'Faceless Corporation' by Imbue, 2021
From the artist's 'Death + Taxes' series.
5.9 Inches tall
15 Centimeters tall
7 x 3.5 x 3.5 Inches (box)
Cast resin faceless figure with black finish.
Limited Edition of 250 (Sold Out).
New in original, custom box.
ABOUT THE ART
WARNING: Faceless Corporation is not liable for any insider trading, embesslement or other unethical behavious carried out by the purchaser of this figure.
This is for entertainment purposes only and should not be used as a model for real-life corporate behaviour.
MORAL COMPASS SOLD SEPARATELY. ETHICS NOT INCLUDED.
“In a thousand years’ time, if they look back at us, will they think people worshiped Barbie?” –Imbue
Perish the thought, but, just in case, there’s Imbue. Call him a smart aleck, a wisecracker, a practical joker guerilla artist. Imbue distills revisited iconography, constantly questioning images from advertising and pop culture by perverting its context. Mickey Mouse on a cross, Snow White in a cheesecake pose, installing a Steely Dan machine on Brighton Pier”street art is Imbue’s way of mixing things up.
Imbue was born in London on January 19, 1988. He spent his childhood in the Southeast England county of Kent. The artist recalls always having a creative bent, a pursuit fueled by his father. Many times his dad brought home boxes and tape from work, and the youth set to cutting them up, sticking the pieces together, and otherwise making a great mess. It also proved a lot of fun and served as an early introduction to a crude and rudimentary form of working with found objects and installations.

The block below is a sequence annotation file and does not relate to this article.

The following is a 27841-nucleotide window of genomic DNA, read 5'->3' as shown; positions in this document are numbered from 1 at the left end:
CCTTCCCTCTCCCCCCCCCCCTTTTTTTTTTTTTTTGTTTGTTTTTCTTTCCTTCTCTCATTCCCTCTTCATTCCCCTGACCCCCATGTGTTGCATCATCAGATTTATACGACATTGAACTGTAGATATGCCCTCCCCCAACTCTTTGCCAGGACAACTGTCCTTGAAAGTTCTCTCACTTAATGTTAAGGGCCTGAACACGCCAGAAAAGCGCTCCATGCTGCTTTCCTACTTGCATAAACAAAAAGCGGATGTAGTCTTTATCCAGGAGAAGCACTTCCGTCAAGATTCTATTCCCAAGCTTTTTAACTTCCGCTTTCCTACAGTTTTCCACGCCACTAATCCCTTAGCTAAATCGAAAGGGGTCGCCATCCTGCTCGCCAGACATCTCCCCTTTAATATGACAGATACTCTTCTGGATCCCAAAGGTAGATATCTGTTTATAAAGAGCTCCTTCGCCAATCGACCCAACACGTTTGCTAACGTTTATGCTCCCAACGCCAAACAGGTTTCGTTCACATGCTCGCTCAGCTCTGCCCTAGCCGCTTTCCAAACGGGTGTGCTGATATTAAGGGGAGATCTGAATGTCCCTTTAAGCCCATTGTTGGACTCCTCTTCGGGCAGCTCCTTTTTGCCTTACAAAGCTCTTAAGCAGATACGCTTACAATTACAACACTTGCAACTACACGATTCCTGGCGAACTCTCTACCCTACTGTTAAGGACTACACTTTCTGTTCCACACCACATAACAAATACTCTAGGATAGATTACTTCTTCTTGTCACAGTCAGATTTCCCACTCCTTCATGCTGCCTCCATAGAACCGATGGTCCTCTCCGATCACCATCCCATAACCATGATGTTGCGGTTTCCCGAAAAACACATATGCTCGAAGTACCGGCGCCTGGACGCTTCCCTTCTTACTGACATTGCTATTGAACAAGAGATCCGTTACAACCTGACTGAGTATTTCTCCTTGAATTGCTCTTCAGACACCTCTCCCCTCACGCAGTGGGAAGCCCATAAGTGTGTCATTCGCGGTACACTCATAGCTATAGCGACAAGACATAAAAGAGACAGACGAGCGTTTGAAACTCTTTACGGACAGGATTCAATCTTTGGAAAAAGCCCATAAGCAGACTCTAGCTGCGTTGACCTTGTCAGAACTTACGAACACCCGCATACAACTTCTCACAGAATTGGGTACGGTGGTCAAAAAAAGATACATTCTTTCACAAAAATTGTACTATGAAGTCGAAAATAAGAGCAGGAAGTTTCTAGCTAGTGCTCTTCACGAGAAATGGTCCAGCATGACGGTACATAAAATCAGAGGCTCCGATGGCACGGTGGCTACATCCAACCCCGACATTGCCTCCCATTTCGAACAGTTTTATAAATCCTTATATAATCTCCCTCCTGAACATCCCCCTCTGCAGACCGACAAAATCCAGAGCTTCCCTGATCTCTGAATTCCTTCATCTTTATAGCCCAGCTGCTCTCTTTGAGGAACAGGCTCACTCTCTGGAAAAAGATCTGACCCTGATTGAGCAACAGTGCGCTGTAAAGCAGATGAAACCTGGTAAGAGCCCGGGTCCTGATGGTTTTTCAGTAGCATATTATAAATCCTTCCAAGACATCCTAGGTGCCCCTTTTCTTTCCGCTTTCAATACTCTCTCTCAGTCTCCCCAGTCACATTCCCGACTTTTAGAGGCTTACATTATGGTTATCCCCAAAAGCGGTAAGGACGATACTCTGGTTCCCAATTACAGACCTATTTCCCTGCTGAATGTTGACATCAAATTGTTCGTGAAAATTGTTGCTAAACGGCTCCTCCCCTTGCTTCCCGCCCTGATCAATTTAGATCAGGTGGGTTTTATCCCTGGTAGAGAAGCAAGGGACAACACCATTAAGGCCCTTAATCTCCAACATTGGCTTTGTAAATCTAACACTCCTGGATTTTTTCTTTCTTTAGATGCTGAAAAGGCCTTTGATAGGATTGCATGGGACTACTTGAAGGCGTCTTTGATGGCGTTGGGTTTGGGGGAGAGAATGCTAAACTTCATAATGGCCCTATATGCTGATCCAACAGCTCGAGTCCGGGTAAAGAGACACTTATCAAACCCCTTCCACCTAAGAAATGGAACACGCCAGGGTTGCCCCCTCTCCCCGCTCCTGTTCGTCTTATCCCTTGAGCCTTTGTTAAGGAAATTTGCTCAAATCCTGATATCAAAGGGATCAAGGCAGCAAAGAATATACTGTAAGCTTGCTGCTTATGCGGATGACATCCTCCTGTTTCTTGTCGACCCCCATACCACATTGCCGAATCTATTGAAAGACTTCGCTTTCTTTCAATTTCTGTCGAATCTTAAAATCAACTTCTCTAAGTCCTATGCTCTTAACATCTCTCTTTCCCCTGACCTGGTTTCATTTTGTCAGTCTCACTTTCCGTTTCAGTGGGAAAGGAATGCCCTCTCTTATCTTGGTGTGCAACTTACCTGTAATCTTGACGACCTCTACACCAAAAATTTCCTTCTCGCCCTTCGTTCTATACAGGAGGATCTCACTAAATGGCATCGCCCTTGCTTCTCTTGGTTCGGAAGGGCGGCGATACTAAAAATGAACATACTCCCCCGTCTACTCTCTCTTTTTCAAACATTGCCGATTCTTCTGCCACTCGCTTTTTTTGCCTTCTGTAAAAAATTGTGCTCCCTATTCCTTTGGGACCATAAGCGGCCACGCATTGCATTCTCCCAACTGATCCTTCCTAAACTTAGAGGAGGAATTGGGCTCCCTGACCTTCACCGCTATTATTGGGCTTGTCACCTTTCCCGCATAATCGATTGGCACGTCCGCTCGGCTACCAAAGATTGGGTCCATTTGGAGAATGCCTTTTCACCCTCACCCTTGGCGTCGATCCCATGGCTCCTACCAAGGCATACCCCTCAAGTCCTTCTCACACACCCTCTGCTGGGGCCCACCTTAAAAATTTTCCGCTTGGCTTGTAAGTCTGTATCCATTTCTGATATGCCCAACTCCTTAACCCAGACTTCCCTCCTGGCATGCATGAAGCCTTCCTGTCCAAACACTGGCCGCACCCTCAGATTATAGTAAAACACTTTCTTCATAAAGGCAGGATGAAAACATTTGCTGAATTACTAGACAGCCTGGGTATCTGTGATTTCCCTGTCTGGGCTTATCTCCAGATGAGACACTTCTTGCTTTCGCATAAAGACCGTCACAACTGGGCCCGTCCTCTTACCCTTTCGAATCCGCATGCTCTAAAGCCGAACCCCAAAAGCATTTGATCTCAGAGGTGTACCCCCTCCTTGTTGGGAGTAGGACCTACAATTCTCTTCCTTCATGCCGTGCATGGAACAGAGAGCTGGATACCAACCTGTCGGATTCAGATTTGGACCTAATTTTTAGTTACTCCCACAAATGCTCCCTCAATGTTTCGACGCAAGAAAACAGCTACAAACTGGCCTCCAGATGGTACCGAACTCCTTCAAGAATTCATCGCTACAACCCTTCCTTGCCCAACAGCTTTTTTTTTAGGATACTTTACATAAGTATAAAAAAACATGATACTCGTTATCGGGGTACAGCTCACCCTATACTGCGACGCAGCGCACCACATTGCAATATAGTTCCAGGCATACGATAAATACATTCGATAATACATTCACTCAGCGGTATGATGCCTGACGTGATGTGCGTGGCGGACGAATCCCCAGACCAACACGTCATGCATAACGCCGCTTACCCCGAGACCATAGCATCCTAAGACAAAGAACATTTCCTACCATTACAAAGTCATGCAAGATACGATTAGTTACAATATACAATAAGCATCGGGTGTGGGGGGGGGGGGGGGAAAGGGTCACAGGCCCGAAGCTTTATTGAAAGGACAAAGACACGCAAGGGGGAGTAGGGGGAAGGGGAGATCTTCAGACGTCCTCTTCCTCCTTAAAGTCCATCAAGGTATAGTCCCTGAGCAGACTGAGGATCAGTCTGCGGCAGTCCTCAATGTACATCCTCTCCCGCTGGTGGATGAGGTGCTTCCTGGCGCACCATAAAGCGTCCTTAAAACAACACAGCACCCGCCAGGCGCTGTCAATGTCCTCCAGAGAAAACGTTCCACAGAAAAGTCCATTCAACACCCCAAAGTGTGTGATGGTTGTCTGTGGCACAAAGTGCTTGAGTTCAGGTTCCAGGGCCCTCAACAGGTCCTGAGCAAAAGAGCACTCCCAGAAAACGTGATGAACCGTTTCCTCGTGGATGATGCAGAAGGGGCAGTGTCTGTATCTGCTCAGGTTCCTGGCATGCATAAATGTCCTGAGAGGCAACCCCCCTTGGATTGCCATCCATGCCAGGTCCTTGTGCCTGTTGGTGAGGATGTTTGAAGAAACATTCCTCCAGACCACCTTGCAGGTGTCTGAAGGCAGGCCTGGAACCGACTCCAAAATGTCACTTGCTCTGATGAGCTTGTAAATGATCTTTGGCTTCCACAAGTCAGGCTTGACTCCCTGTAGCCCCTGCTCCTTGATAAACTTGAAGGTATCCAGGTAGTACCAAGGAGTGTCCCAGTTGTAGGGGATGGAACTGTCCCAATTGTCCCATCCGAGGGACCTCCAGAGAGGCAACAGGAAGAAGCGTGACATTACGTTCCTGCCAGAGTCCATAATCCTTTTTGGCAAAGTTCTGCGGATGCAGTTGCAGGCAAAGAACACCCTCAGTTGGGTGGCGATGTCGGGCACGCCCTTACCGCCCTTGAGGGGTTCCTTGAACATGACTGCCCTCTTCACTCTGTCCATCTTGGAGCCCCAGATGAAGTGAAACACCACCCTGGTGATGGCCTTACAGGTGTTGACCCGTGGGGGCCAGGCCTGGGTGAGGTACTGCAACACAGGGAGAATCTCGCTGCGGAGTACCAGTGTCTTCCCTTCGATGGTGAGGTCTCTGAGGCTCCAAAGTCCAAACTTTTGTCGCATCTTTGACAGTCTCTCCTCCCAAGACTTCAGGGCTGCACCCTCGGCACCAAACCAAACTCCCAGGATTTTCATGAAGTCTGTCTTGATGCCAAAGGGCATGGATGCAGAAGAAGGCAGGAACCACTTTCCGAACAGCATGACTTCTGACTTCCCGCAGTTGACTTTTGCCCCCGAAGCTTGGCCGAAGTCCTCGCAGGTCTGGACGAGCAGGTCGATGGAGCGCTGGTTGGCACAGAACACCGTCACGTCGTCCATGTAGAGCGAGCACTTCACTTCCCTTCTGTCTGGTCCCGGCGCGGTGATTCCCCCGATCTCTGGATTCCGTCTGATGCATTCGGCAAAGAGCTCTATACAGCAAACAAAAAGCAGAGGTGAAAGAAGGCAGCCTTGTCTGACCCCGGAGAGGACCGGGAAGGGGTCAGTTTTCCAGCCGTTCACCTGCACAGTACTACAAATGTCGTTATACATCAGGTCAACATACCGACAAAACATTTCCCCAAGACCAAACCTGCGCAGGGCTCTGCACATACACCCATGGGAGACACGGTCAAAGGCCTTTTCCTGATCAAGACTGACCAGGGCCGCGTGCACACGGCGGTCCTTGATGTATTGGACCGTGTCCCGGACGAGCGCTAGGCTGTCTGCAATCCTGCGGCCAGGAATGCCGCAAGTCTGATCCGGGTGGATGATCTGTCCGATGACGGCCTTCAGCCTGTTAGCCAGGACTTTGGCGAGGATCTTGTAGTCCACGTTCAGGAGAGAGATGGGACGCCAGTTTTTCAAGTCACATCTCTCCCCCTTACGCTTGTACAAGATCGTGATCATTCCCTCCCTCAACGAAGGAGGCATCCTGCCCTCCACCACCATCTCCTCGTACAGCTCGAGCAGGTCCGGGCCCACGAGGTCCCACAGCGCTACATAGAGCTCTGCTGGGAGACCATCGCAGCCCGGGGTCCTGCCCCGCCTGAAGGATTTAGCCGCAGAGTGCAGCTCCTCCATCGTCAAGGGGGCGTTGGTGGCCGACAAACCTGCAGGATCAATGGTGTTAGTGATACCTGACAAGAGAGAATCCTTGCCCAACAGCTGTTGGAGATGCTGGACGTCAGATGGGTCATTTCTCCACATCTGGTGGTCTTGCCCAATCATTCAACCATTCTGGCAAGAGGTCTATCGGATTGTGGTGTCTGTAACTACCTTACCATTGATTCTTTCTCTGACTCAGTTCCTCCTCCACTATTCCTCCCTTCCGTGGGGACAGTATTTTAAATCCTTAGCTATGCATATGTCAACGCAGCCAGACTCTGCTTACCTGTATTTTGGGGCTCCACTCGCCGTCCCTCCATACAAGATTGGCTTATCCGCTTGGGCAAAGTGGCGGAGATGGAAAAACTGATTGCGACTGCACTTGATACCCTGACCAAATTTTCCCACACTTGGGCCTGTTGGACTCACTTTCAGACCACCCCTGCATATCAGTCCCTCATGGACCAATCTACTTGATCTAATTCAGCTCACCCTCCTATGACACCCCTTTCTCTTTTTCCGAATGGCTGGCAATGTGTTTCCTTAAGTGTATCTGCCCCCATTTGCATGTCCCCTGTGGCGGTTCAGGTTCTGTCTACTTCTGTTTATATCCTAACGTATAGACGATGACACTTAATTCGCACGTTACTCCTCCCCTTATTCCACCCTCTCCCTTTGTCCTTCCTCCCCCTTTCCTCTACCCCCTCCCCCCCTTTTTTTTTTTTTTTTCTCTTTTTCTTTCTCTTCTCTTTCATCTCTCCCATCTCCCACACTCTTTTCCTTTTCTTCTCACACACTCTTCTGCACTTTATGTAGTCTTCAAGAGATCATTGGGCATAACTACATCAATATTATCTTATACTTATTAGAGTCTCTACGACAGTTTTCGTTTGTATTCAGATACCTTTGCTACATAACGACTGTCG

Art became Imbue’s favorite subject in school and his only area of study in college. He has stated that college granted him a freedom to explore, and the experience provided him a great opportunity to discover many different types of art.
After his school days, Imbue took a spare room with his brother who had moved to Brighton, relocating to Great Britain’s south coast. The young artist was immediately taken with his new surroundings, especially its people and it local feeling of community.
Imbue’s initial street art experiments in Brighton covered numerous techniques, employing paint, markers and printing as he worked towards his unique style. By 2009, he had made his mark, artistically speaking, and held his first solo exhibit, “A World Gone Mad,” at Brighton’s Ink-d Gallery.